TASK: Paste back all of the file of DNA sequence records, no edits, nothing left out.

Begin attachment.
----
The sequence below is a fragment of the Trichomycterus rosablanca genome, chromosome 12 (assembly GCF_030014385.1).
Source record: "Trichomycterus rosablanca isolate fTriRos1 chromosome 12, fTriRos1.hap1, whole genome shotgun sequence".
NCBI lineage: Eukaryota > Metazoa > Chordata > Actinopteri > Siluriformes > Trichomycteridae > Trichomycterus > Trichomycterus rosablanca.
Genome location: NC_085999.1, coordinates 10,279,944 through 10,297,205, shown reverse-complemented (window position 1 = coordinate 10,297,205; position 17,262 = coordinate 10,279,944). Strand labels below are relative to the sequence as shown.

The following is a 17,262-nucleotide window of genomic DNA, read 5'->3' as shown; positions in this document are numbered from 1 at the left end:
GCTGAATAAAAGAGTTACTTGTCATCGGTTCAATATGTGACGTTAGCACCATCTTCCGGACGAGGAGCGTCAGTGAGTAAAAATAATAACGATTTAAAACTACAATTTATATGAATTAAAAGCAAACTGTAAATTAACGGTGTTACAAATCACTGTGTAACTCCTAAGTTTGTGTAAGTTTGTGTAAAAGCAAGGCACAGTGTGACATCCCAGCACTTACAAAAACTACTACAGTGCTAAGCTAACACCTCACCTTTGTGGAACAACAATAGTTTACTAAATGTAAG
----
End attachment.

The sequence below is a fragment of the Trichomycterus rosablanca genome, chromosome 12 (assembly GCF_030014385.1).
Source record: "Trichomycterus rosablanca isolate fTriRos1 chromosome 12, fTriRos1.hap1, whole genome shotgun sequence".
NCBI lineage: Eukaryota > Metazoa > Chordata > Actinopteri > Siluriformes > Trichomycteridae > Trichomycterus > Trichomycterus rosablanca.
Genome location: NC_085999.1, coordinates 10,279,944 through 10,297,205, shown reverse-complemented (window position 1 = coordinate 10,297,205; position 17,262 = coordinate 10,279,944). Strand labels below are relative to the sequence as shown.

The following is a 17,262-nucleotide window of genomic DNA, read 5'->3' as shown; positions in this document are numbered from 1 at the left end:
GCTGAATAAAAGAGTTACTTGTCATCGGTTCAATATGTGACGTTAGCACCATCTTCCGGACGAGGAGCGTCAGTGAGTAAAAATAATAACGATTTAAAACTACAATTTATATGAATTAAAAGCAAACTGTAAATTAACGGTGTTACAAATCACTGTGTAACTCCTAAGTTTGTGTAAGTTTGTGTAAAAGCAAGGCACAGTGTGACATCCCAGCACTTACAAAAACTACTACAGTGCTAAGCTAACACCTCACCTTTGTGGAACAACAATAGTTTACTAAATGTAAG